A Luck Would Have It

A genetic studies scholar makes a decision about his latest discovery.


1. As Luck Would Have It


The year was 2012. Whitney Housten died, Gangnam Style was on the loose, Disney bought Lucasfilm, and John Tucker had discovered that luck is hereditary. 


It was really by chance that he had made this important finding. By luck, even. Tucker was studying different traits found in humans, like inherited diseases, when he just happened upon it. What would this mean for the future of science, he thought to himself, if we could find a way for this to be manipulated? Different theories flew through his mind, like leaves blowing frantically in the wind as winter drew nearer. 


Could we edit this? The thoughts flew faster and faster. No longer would CRISPR-Cas9 be just for diseases. It could be so much more. The ability to improve one’s fortunes from birth – it was hard for Tucker to even begin to believe.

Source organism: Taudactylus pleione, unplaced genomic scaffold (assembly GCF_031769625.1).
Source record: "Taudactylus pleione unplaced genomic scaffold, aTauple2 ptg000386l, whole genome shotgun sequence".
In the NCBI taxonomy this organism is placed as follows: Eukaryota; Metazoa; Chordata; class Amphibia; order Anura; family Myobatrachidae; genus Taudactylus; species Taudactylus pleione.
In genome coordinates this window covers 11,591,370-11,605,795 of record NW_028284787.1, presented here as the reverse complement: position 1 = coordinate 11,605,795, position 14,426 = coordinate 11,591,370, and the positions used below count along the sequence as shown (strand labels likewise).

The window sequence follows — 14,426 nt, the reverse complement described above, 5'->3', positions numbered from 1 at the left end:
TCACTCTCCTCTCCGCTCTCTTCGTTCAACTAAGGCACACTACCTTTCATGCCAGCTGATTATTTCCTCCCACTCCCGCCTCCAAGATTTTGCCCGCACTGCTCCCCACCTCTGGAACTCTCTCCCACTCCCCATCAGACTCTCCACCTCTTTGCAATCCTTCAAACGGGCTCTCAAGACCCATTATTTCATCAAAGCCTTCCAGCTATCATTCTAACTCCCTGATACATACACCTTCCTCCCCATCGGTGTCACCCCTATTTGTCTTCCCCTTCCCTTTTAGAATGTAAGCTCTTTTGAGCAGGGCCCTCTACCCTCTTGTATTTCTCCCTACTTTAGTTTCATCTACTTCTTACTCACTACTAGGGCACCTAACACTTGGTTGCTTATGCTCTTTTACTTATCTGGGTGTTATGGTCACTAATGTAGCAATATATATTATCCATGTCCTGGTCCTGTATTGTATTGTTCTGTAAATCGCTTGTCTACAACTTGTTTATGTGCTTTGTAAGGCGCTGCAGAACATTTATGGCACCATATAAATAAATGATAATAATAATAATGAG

He paced frantically around his lab. Should he tell anyone? What if this fell into the wrong hands? What if the person it was used on was evil in some way, or didn’t use this power for good. Whoever got it, and knew about it, could either be Sauron or Gandalf, and they’d be unstoppable. And what happens when two people with this gene go up against each other? There were too many possibilities.


No, Tucker thought, this can’t be put into the wrong hands. It can’t be put into anyone’s hands. He looked around, for some clue, something that would help him, but nothing came to him. He knew it would be better if no one knew about this, not even his colleagues, or his family, or his friends. No one could be trusted with this, especially since he didn’t know if it would work.


He paced some more. Walking was helpful; it put things in perspective. Tucker had two choices: burn all of his research, and his content, and remove his findings from the face of the Earth.




Or he could continue to develop this idea in secret, never to tell anyone, but perhaps his own children could benefit. But it would go no further than his family, not at least until someone else made the same (inevitable) discovery.


To think, he could let his children rise far above him, go further than Tucker himself would ever go. There was only so much you could do with ambition, but luck? One could do so much more.


For all of his genius, it never occurred to him that he might carry the gene himself. 


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